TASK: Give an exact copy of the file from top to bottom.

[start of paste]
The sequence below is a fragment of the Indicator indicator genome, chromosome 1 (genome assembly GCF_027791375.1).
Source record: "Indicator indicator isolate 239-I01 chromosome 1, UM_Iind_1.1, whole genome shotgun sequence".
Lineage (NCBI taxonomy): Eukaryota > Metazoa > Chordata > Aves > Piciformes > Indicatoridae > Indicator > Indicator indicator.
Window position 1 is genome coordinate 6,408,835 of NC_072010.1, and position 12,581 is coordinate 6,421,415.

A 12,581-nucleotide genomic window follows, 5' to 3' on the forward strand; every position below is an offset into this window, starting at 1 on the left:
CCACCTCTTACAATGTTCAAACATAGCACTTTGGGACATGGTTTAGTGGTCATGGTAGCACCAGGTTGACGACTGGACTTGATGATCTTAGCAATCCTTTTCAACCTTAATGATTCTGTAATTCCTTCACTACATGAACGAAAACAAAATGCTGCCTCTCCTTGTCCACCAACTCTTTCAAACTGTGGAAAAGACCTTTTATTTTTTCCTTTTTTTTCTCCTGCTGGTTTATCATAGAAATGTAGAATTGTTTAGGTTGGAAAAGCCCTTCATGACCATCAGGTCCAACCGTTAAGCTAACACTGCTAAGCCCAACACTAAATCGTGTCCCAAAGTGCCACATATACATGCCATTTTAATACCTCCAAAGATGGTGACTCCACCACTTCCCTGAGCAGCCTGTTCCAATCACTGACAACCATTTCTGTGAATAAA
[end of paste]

The sequence below is a fragment of the Indicator indicator genome, chromosome 1 (genome assembly GCF_027791375.1).
Source record: "Indicator indicator isolate 239-I01 chromosome 1, UM_Iind_1.1, whole genome shotgun sequence".
Lineage (NCBI taxonomy): Eukaryota > Metazoa > Chordata > Aves > Piciformes > Indicatoridae > Indicator > Indicator indicator.
Window position 1 is genome coordinate 6,408,835 of NC_072010.1, and position 12,581 is coordinate 6,421,415.

A 12,581-nucleotide genomic window follows, 5' to 3' on the forward strand; every position below is an offset into this window, starting at 1 on the left:
CCACCTCTTACAATGTTCAAACATAGCACTTTGGGACATGGTTTAGTGGTCATGGTAGCACCAGGTTGACGACTGGACTTGATGATCTTAGCAATCCTTTTCAACCTTAATGATTCTGTAATTCCTTCACTACATGAACGAAAACAAAATGCTGCCTCTCCTTGTCCACCAACTCTTTCAAACTGTGGAAAAGACCTTTTATTTTTTCCTTTTTTTTCTCCTGCTGGTTTATCATAGAAATGTAGAATTGTTTAGGTTGGAAAAGCCCTTCATGACCATCAGGTCCAACCGTTAAGCTAACACTGCTAAGCCCAACACTAAATCGTGTCCCAAAGTGCCACATATACATGCCATTTTAATACCTCCAAAGATGGTGACTCCACCACTTCCCTGAGCAGCCTGTTCCAATCACTGACAACCATTTCTGTGAATAAA